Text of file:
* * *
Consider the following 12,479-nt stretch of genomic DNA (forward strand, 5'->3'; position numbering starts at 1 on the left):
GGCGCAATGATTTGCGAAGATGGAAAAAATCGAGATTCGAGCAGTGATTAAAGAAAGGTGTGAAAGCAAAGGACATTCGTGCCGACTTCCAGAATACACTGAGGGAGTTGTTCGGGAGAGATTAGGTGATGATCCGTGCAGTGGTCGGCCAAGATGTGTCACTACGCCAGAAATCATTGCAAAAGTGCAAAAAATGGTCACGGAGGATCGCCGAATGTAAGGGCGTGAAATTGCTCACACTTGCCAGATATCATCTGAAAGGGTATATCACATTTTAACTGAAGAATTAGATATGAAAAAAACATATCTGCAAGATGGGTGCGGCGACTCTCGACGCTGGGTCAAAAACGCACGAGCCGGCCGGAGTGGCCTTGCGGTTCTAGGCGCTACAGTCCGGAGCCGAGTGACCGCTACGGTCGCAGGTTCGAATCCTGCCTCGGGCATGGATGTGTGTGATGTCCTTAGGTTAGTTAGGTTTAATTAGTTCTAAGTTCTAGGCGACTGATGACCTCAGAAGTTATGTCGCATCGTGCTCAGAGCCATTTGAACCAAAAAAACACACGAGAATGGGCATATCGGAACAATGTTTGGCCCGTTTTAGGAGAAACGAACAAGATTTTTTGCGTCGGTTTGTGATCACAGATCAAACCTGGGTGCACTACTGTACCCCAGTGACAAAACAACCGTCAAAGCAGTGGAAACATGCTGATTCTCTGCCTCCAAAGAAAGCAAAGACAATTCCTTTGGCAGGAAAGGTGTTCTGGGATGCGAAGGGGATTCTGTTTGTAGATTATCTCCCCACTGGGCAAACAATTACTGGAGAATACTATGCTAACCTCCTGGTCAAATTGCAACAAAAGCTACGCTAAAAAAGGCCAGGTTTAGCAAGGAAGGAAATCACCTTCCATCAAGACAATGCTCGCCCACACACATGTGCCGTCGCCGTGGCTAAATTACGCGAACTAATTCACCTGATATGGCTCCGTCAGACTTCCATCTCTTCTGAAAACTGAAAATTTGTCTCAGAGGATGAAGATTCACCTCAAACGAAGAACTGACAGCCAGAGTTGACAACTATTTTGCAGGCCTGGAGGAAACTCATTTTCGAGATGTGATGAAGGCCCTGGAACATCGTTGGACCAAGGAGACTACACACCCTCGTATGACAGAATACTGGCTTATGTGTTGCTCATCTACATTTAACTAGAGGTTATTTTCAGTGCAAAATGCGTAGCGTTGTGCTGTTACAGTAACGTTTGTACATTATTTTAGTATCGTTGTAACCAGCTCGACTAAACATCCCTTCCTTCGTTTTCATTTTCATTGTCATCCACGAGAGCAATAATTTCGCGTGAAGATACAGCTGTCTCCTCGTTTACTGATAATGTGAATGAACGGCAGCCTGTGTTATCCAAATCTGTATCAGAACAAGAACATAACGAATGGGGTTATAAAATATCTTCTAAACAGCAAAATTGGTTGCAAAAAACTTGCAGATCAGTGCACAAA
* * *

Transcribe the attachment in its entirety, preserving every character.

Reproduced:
Consider the following 12,479-nt stretch of genomic DNA (forward strand, 5'->3'; position numbering starts at 1 on the left):
GGCGCAATGATTTGCGAAGATGGAAAAAATCGAGATTCGAGCAGTGATTAAAGAAAGGTGTGAAAGCAAAGGACATTCGTGCCGACTTCCAGAATACACTGAGGGAGTTGTTCGGGAGAGATTAGGTGATGATCCGTGCAGTGGTCGGCCAAGATGTGTCACTACGCCAGAAATCATTGCAAAAGTGCAAAAAATGGTCACGGAGGATCGCCGAATGTAAGGGCGTGAAATTGCTCACACTTGCCAGATATCATCTGAAAGGGTATATCACATTTTAACTGAAGAATTAGATATGAAAAAAACATATCTGCAAGATGGGTGCGGCGACTCTCGACGCTGGGTCAAAAACGCACGAGCCGGCCGGAGTGGCCTTGCGGTTCTAGGCGCTACAGTCCGGAGCCGAGTGACCGCTACGGTCGCAGGTTCGAATCCTGCCTCGGGCATGGATGTGTGTGATGTCCTTAGGTTAGTTAGGTTTAATTAGTTCTAAGTTCTAGGCGACTGATGACCTCAGAAGTTATGTCGCATCGTGCTCAGAGCCATTTGAACCAAAAAAACACACGAGAATGGGCATATCGGAACAATGTTTGGCCCGTTTTAGGAGAAACGAACAAGATTTTTTGCGTCGGTTTGTGATCACAGATCAAACCTGGGTGCACTACTGTACCCCAGTGACAAAACAACCGTCAAAGCAGTGGAAACATGCTGATTCTCTGCCTCCAAAGAAAGCAAAGACAATTCCTTTGGCAGGAAAGGTGTTCTGGGATGCGAAGGGGATTCTGTTTGTAGATTATCTCCCCACTGGGCAAACAATTACTGGAGAATACTATGCTAACCTCCTGGTCAAATTGCAACAAAAGCTACGCTAAAAAAGGCCAGGTTTAGCAAGGAAGGAAATCACCTTCCATCAAGACAATGCTCGCCCACACACATGTGCCGTCGCCGTGGCTAAATTACGCGAACTAATTCACCTGATATGGCTCCGTCAGACTTCCATCTCTTCTGAAAACTGAAAATTTGTCTCAGAGGATGAAGATTCACCTCAAACGAAGAACTGACAGCCAGAGTTGACAACTATTTTGCAGGCCTGGAGGAAACTCATTTTCGAGATGTGATGAAGGCCCTGGAACATCGTTGGACCAAGGAGACTACACACCCTCGTATGACAGAATACTGGCTTATGTGTTGCTCATCTACATTTAACTAGAGGTTATTTTCAGTGCAAAATGCGTAGCGTTGTGCTGTTACAGTAACGTTTGTACATTATTTTAGTATCGTTGTAACCAGCTCGACTAAACATCCCTTCCTTCGTTTTCATTTTCATTGTCATCCACGAGAGCAATAATTTCGCGTGAAGATACAGCTGTCTCCTCGTTTACTGATAATGTGAATGAACGGCAGCCTGTGTTATCCAAATCTGTATCAGAACAAGAACATAACGAATGGGGTTATAAAATATCTTCTAAACAGCAAAATTGGTTGCAAAAAACTTGCAGATCAGTGCACAAA